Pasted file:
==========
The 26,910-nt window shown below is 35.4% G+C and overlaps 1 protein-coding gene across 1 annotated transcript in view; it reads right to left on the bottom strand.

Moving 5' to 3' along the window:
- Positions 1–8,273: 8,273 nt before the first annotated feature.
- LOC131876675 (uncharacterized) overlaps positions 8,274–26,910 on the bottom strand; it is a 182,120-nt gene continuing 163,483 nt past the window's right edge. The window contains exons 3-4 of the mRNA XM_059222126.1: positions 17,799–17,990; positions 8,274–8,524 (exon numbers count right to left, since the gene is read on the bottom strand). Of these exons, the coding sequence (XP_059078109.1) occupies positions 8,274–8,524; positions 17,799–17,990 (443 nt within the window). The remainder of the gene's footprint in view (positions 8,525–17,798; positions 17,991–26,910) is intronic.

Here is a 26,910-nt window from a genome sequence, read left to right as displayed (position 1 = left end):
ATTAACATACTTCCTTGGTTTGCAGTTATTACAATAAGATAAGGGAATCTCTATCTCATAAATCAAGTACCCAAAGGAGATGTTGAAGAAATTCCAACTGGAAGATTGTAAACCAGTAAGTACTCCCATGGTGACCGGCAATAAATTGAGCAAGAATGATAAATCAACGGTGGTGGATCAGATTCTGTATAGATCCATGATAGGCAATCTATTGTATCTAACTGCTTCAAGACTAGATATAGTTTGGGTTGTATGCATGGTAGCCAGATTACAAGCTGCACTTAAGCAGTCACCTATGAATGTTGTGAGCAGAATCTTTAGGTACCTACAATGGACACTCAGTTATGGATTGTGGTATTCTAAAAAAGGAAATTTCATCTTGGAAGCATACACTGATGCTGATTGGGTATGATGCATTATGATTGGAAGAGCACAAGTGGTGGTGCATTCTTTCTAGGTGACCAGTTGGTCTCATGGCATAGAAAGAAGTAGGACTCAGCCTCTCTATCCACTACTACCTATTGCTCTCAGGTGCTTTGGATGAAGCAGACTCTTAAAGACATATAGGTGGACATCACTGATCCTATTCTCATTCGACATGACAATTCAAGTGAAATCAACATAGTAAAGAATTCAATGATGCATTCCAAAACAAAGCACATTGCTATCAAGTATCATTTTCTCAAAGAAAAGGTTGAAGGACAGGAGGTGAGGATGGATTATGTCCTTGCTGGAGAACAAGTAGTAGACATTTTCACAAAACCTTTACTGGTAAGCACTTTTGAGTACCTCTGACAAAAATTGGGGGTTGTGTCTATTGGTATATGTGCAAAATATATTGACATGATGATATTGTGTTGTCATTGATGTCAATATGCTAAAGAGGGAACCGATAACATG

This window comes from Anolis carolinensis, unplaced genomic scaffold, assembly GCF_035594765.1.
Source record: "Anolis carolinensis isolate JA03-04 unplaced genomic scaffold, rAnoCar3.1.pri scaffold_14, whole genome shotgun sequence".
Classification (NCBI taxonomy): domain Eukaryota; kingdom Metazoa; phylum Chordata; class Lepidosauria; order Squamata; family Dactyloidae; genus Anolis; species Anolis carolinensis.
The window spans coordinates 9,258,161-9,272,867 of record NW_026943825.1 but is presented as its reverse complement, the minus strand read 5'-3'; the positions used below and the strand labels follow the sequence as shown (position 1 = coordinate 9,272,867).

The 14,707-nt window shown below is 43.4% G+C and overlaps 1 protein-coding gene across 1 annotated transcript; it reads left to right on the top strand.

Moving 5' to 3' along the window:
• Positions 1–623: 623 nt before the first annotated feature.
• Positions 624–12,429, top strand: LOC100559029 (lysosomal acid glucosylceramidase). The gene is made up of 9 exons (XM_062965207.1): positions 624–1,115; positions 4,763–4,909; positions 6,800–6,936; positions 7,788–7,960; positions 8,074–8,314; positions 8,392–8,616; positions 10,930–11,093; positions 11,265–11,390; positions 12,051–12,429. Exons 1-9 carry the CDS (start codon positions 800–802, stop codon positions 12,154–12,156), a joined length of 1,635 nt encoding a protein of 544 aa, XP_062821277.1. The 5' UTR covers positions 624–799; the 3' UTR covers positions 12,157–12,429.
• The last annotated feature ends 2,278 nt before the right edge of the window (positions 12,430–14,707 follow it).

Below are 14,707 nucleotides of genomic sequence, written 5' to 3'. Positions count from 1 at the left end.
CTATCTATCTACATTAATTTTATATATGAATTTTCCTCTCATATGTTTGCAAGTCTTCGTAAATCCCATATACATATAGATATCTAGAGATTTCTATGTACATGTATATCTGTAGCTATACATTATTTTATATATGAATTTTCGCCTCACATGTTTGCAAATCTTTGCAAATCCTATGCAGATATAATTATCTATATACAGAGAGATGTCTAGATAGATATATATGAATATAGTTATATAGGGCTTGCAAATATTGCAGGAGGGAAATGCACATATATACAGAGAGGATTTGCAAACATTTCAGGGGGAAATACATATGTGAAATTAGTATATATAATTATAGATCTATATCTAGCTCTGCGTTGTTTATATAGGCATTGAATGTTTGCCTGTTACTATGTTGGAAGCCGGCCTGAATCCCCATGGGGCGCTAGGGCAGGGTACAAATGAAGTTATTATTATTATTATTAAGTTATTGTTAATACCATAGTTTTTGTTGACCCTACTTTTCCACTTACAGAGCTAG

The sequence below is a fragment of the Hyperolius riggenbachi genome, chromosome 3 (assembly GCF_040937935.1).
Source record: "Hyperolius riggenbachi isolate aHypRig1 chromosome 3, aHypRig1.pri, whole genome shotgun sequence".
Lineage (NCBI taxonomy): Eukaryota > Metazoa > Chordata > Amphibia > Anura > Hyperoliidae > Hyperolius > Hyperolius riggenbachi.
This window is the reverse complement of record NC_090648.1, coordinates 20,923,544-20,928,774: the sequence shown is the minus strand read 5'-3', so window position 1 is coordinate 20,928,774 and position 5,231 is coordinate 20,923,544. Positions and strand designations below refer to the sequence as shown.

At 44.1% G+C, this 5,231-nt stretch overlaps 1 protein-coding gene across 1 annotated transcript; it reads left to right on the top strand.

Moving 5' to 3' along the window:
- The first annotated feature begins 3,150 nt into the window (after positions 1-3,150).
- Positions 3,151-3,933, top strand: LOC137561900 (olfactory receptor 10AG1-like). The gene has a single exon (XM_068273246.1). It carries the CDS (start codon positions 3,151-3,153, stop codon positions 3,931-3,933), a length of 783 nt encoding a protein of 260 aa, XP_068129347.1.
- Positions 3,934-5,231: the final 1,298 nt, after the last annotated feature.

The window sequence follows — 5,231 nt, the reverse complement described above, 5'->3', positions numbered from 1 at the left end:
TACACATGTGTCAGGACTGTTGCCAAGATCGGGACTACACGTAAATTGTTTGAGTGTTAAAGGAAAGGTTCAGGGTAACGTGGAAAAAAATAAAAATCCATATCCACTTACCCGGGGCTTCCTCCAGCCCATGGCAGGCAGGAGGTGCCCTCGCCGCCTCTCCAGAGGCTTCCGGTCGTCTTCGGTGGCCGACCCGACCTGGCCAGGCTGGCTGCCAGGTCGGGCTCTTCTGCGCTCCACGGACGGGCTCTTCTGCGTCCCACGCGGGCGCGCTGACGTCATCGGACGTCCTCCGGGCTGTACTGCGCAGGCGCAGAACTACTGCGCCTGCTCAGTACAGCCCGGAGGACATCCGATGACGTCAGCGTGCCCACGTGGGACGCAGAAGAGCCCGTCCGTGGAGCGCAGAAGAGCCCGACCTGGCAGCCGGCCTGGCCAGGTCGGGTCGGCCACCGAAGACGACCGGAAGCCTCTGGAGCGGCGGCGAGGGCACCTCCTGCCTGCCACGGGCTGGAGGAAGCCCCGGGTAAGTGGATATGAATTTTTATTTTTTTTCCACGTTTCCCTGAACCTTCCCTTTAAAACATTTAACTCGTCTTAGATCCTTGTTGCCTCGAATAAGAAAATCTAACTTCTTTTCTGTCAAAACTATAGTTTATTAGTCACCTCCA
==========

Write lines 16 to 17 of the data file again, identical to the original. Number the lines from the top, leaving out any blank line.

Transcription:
Below are 14,707 nucleotides of genomic sequence, written 5' to 3'. Positions count from 1 at the left end.
CTATCTATCTACATTAATTTTATATATGAATTTTCCTCTCATATGTTTGCAAGTCTTCGTAAATCCCATATACATATAGATATCTAGAGATTTCTATGTACATGTATATCTGTAGCTATACATTATTTTATATATGAATTTTCGCCTCACATGTTTGCAAATCTTTGCAAATCCTATGCAGATATAATTATCTATATACAGAGAGATGTCTAGATAGATATATATGAATATAGTTATATAGGGCTTGCAAATATTGCAGGAGGGAAATGCACATATATACAGAGAGGATTTGCAAACATTTCAGGGGGAAATACATATGTGAAATTAGTATATATAATTATAGATCTATATCTAGCTCTGCGTTGTTTATATAGGCATTGAATGTTTGCCTGTTACTATGTTGGAAGCCGGCCTGAATCCCCATGGGGCGCTAGGGCAGGGTACAAATGAAGTTATTATTATTATTATTAAGTTATTGTTAATACCATAGTTTTTGTTGACCCTACTTTTCCACTTACAGAGCTAG